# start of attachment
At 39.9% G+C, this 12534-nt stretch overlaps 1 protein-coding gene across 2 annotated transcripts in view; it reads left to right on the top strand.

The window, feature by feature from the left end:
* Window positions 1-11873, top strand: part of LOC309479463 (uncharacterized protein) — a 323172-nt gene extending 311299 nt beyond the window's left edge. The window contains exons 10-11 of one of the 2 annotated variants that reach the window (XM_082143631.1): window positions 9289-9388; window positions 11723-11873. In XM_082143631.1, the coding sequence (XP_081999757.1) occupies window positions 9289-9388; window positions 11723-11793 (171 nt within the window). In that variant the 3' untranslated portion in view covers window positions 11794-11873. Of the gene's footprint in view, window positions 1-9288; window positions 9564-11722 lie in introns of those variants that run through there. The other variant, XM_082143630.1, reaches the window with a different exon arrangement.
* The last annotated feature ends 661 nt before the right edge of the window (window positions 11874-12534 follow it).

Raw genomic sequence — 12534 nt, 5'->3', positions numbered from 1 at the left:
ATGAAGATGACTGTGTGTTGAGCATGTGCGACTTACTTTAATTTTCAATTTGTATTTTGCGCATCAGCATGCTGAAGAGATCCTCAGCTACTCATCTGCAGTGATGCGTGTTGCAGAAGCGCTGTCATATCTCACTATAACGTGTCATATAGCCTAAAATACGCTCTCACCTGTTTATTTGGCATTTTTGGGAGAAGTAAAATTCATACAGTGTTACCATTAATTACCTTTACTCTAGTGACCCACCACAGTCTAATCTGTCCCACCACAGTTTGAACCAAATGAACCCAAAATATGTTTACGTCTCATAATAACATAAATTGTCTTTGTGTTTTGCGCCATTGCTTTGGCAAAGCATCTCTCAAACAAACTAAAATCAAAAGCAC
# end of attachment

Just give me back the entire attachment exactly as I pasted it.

At 39.9% G+C, this 12534-nt stretch overlaps 1 protein-coding gene across 2 annotated transcripts in view; it reads left to right on the top strand.

The window, feature by feature from the left end:
* Window positions 1-11873, top strand: part of LOC309479463 (uncharacterized protein) — a 323172-nt gene extending 311299 nt beyond the window's left edge. The window contains exons 10-11 of one of the 2 annotated variants that reach the window (XM_082143631.1): window positions 9289-9388; window positions 11723-11873. In XM_082143631.1, the coding sequence (XP_081999757.1) occupies window positions 9289-9388; window positions 11723-11793 (171 nt within the window). In that variant the 3' untranslated portion in view covers window positions 11794-11873. Of the gene's footprint in view, window positions 1-9288; window positions 9564-11722 lie in introns of those variants that run through there. The other variant, XM_082143630.1, reaches the window with a different exon arrangement.
* The last annotated feature ends 661 nt before the right edge of the window (window positions 11874-12534 follow it).

Raw genomic sequence — 12534 nt, 5'->3', positions numbered from 1 at the left:
ATGAAGATGACTGTGTGTTGAGCATGTGCGACTTACTTTAATTTTCAATTTGTATTTTGCGCATCAGCATGCTGAAGAGATCCTCAGCTACTCATCTGCAGTGATGCGTGTTGCAGAAGCGCTGTCATATCTCACTATAACGTGTCATATAGCCTAAAATACGCTCTCACCTGTTTATTTGGCATTTTTGGGAGAAGTAAAATTCATACAGTGTTACCATTAATTACCTTTACTCTAGTGACCCACCACAGTCTAATCTGTCCCACCACAGTTTGAACCAAATGAACCCAAAATATGTTTACGTCTCATAATAACATAAATTGTCTTTGTGTTTTGCGCCATTGCTTTGGCAAAGCATCTCTCAAACAAACTAAAATCAAAAGCAC